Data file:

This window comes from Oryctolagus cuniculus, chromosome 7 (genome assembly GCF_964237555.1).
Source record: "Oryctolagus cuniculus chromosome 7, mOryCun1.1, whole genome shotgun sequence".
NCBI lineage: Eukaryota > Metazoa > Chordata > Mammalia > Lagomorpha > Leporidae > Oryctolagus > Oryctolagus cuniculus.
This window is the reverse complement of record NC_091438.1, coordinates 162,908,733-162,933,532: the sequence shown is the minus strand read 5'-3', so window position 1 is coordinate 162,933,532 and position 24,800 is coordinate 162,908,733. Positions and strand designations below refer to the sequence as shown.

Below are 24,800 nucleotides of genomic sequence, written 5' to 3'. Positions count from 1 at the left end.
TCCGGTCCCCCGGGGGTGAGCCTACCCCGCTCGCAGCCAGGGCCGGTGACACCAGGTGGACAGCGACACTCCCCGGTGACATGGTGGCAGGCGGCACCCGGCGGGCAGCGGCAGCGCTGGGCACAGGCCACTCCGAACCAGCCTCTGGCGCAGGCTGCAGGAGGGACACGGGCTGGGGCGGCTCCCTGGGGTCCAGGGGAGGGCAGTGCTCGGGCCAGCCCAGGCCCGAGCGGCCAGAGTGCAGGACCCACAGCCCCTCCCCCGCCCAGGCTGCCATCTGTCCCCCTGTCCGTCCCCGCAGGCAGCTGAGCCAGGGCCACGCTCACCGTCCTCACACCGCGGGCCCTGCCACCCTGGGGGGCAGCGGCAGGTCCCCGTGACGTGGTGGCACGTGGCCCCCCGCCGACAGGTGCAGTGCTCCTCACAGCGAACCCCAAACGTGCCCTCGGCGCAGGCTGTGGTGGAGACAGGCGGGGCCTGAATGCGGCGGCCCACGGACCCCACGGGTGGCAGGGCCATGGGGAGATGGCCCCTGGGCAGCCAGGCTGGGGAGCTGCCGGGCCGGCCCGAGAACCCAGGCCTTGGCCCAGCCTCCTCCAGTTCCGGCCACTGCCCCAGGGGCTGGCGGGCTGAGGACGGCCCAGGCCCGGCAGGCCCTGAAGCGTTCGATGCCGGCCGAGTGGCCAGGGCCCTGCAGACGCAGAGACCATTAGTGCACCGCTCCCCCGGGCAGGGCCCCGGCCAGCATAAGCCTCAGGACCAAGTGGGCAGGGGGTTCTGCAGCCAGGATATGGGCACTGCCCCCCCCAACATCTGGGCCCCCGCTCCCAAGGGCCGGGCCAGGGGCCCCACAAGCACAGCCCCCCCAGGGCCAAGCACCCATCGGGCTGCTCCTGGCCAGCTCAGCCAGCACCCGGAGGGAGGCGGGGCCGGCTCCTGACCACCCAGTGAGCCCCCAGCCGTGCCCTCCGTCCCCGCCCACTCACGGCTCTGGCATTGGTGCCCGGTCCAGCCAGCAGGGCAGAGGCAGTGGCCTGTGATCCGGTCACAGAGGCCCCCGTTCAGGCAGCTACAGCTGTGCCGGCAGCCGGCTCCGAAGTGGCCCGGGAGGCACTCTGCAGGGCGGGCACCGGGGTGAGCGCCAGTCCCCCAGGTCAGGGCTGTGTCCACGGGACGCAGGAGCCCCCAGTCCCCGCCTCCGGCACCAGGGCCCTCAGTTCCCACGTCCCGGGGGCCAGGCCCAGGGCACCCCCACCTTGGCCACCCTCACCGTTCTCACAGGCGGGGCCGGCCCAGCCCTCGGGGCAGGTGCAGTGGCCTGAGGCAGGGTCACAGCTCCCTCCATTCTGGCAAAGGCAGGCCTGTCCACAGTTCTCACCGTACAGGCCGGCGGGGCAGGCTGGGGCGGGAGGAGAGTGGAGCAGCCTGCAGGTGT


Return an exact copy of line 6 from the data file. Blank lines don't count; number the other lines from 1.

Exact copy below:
TCCGGTCCCCCGGGGGTGAGCCTACCCCGCTCGCAGCCAGGGCCGGTGACACCAGGTGGACAGCGACACTCCCCGGTGACATGGTGGCAGGCGGCACCCGGCGGGCAGCGGCAGCGCTGGGCACAGGCCACTCCGAACCAGCCTCTGGCGCAGGCTGCAGGAGGGACACGGGCTGGGGCGGCTCCCTGGGGTCCAGGGGAGGGCAGTGCTCGGGCCAGCCCAGGCCCGAGCGGCCAGAGTGCAGGACCCACAGCCCCTCCCCCGCCCAGGCTGCCATCTGTCCCCCTGTCCGTCCCCGCAGGCAGCTGAGCCAGGGCCACGCTCACCGTCCTCACACCGCGGGCCCTGCCACCCTGGGGGGCAGCGGCAGGTCCCCGTGACGTGGTGGCACGTGGCCCCCCGCCGACAGGTGCAGTGCTCCTCACAGCGAACCCCAAACGTGCCCTCGGCGCAGGCTGTGGTGGAGACAGGCGGGGCCTGAATGCGGCGGCCCACGGACCCCACGGGTGGCAGGGCCATGGGGAGATGGCCCCTGGGCAGCCAGGCTGGGGAGCTGCCGGGCCGGCCCGAGAACCCAGGCCTTGGCCCAGCCTCCTCCAGTTCCGGCCACTGCCCCAGGGGCTGGCGGGCTGAGGACGGCCCAGGCCCGGCAGGCCCTGAAGCGTTCGATGCCGGCCGAGTGGCCAGGGCCCTGCAGACGCAGAGACCATTAGTGCACCGCTCCCCCGGGCAGGGCCCCGGCCAGCATAAGCCTCAGGACCAAGTGGGCAGGGGGTTCTGCAGCCAGGATATGGGCACTGCCCCCCCCAACATCTGGGCCCCCGCTCCCAAGGGCCGGGCCAGGGGCCCCACAAGCACAGCCCCCCCAGGGCCAAGCACCCATCGGGCTGCTCCTGGCCAGCTCAGCCAGCACCCGGAGGGAGGCGGGGCCGGCTCCTGACCACCCAGTGAGCCCCCAGCCGTGCCCTCCGTCCCCGCCCACTCACGGCTCTGGCATTGGTGCCCGGTCCAGCCAGCAGGGCAGAGGCAGTGGCCTGTGATCCGGTCACAGAGGCCCCCGTTCAGGCAGCTACAGCTGTGCCGGCAGCCGGCTCCGAAGTGGCCCGGGAGGCACTCTGCAGGGCGGGCACCGGGGTGAGCGCCAGTCCCCCAGGTCAGGGCTGTGTCCACGGGACGCAGGAGCCCCCAGTCCCCGCCTCCGGCACCAGGGCCCTCAGTTCCCACGTCCCGGGGGCCAGGCCCAGGGCACCCCCACCTTGGCCACCCTCACCGTTCTCACAGGCGGGGCCGGCCCAGCCCTCGGGGCAGGTGCAGTGGCCTGAGGCAGGGTCACAGCTCCCTCCATTCTGGCAAAGGCAGGCCTGTCCACAGTTCTCACCGTACAGGCCGGCGGGGCAGGCTGGGGCGGGAGGAGAGTGGAGCAGCCTGCAGGTGT